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Story Archives: Oct.-Dec. 1863: Rebs on move; Waterproof fight; Christmas
|Oct.-Dec. 1863: Rebs on move; Waterproof fight; Christmas|
(25th in a series)
In October 1863, three months after the Union victory at Vicksburg, a small band of paroled Confederate troops -- former prisoners of war -- were traveling to Alexandria, La., to meet up with the Third Louisiana Infantry.
The Union war strategy now included sending part of its army and navy west up the Red River to Alexandria, while a larger Union force prepared to move east through Alabama and Georgia to the sea. The Mississippi River was now in Union hands and guerrilla warfare was being waged by Rebels in Louisiana and Mississippi.
Among the travelers in the small Confederate band heading west was 26-year-old W.H. Tunnard, who later wrote about his Civil War experiences in a book: "A Southern Record: The History of the Third Regiment, Louisiana Infantry." A Baton Rouge resident, Tunnard wrote that the party included officers, privates, himself and his brother.
Tunnard said that on the morning of Oct. 21 the band "appeared on the banks of the Mississippi River (Jefferson County, Miss.)...The party had two wagons, heavily loaded, and a skiff. The evening previous they had bivouacked in the grounds around Oakland College (Claiborne County, Miss.)...A heavy fog hung, like a cloud, over the stream, completely shutting out a view of the river.
"The boat was launched with a celerity and dispatch perfectly marvelous, baggage and dispatches hastily loaded into it, and swiftly rowed across the river (to Tensas Parish). An ambulance, mules and horses were soon ferried across, and hastily left the dangerous vicinity. The blockade was successfully evaded. Major Springer drove rapidly away from the river, leaving behind him the squad of Louisianians, with their heavy knapsacks. Behold them on this October day, wearily traveling along an unknown road, in close proximity to posts of the enemy, and hiding behind the embankment, to prevent being discovered by the enemy's gun-boats patroling the river. They were already travel-worn and completely exhausted for want of rest; yet many long miles must be footed ere they reached their destination (Alexandria). Two of the party were quite sick."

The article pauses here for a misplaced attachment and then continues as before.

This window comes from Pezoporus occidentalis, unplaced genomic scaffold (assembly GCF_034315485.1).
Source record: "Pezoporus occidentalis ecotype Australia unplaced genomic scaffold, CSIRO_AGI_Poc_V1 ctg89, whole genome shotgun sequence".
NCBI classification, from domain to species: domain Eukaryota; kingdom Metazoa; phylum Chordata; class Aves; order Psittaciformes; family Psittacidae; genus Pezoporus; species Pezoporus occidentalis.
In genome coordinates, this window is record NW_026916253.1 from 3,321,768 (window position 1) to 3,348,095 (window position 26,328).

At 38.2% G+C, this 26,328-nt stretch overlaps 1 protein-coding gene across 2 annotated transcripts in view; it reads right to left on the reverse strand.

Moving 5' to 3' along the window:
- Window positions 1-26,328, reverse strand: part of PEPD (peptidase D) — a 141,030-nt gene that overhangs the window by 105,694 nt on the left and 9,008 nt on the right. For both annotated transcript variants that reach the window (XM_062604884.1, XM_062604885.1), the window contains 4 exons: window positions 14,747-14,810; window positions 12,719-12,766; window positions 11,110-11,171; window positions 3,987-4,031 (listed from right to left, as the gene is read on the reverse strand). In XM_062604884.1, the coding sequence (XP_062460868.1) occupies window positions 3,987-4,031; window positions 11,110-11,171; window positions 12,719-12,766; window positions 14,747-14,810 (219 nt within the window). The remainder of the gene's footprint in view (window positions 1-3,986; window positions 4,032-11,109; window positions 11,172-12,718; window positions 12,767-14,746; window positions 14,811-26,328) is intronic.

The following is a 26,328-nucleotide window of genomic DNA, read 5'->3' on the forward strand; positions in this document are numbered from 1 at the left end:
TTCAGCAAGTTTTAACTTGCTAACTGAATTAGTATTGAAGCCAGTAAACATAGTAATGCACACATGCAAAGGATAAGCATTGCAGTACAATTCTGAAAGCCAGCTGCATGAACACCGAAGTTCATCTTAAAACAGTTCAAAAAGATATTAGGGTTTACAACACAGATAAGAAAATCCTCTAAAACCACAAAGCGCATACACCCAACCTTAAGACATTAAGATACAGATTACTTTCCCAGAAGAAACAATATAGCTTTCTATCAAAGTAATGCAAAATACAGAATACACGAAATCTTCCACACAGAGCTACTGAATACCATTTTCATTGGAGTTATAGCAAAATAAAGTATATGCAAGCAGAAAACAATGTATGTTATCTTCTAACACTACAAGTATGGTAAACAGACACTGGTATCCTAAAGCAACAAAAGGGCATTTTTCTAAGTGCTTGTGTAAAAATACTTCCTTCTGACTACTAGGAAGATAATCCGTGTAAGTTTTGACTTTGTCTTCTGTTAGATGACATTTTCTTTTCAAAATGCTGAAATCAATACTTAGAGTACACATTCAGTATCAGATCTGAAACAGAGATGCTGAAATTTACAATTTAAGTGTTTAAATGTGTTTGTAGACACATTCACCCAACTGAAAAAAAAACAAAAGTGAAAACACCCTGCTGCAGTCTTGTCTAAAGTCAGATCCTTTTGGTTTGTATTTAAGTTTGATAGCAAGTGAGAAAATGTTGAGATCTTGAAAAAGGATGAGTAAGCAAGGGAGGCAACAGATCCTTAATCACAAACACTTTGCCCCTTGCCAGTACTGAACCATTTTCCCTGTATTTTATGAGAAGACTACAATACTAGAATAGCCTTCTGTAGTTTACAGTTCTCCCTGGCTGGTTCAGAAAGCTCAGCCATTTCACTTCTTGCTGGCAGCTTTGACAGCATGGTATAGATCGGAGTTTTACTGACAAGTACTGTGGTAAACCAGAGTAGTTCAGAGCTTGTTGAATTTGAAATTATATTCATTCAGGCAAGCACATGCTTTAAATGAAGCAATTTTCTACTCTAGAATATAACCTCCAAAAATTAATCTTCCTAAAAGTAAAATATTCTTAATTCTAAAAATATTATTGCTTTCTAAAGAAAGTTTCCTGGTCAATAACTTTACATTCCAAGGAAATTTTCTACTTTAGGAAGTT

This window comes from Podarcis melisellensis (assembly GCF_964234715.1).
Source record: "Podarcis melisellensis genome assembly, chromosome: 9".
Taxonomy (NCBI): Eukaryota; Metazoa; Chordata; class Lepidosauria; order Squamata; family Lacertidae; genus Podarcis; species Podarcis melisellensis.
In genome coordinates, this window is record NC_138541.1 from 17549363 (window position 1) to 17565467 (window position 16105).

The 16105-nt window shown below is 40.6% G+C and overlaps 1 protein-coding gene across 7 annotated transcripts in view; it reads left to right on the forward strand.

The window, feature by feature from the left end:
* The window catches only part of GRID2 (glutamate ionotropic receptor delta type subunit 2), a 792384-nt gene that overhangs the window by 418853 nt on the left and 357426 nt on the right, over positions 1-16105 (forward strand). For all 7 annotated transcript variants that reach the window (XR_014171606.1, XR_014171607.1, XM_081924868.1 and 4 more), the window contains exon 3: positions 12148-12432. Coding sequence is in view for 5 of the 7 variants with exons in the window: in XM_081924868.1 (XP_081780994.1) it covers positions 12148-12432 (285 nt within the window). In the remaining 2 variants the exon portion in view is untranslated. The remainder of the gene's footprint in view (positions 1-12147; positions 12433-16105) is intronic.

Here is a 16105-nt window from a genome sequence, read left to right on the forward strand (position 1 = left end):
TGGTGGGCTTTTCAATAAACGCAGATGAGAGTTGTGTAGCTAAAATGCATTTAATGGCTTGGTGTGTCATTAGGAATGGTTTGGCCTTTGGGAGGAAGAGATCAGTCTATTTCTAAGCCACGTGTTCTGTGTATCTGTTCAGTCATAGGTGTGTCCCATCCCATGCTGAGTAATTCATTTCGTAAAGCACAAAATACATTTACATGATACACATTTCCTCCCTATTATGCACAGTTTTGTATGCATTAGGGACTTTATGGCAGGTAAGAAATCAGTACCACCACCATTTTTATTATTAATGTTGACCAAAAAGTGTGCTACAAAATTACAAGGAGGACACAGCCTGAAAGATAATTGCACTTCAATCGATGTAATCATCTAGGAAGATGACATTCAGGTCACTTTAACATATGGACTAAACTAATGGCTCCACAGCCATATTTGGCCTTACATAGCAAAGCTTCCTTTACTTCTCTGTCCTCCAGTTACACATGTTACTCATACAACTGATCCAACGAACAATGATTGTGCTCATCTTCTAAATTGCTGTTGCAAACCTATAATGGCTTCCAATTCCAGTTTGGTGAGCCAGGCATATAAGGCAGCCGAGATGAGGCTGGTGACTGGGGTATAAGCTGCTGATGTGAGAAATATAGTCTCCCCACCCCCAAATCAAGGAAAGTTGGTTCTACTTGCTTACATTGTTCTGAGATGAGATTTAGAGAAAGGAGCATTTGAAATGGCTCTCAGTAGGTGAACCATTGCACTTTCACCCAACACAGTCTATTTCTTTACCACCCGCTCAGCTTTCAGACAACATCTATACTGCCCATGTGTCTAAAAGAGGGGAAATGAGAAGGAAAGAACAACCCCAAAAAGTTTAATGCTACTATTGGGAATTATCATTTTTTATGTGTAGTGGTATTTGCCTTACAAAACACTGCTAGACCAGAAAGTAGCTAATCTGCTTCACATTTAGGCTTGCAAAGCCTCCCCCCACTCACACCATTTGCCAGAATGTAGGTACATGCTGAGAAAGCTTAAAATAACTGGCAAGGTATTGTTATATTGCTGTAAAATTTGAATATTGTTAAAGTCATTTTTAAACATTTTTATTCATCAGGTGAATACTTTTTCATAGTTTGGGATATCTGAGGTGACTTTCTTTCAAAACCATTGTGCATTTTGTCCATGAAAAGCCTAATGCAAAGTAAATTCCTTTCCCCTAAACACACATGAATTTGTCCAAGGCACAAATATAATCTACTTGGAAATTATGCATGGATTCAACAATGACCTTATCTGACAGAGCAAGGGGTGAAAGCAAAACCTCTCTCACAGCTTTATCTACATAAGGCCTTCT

The next day, the men "passed through Tensas Swamp, along Choctaw Bayou; crossed the Tensas and Bayou Louie; also, the Ouachita River. They were cordially welcomed and hospitably entertained by the residents on Sicily Island. That night they reached Harrisonburg, after marching twenty-six miles" and soon gained refuge "in the cabin of a very poor man, about three miles from Harrisonburg. This hospitable man was named Daly. The cabin was a very rough structure, with only a single room; yet here slept the man and his wife, another woman, a young girl, three children, and the five Louisianians.
"The next morning they bade their warm-hearted host adieu, after tendering compensation for their accommodations, which was refused. A cold, drizzling rain was falling, yet the road through the dreary pine-forest was good..."
Encamped at Christmas, Tunnard said the "year of '63 went out amid a blustering storm. The wind blew almost a 'hurricane,' shrieking forth a wrathful requiem over the dying year, while snow-flakes, descending thick and fast, filled all the wintry, biting air. The gloom was indicative of the dark storm cloud of war, that hung like a funeral-pall over the land, bringing sorrow and woe to thousands of once happy households."
BATTLE AT WATERPROOF
Thirty-one-year-old Union General Walter Quintin Gresham, in command at Natchez, wrote his wife on November 23, 1863: "The navigation of the river above Natchez is attended with more peril than when you were down with us. The 'Welcome' was fired into at Waterproof on Saturday and badly riddled. She was struck over 120 times with minie balls and two shells exploded in her cabin..."
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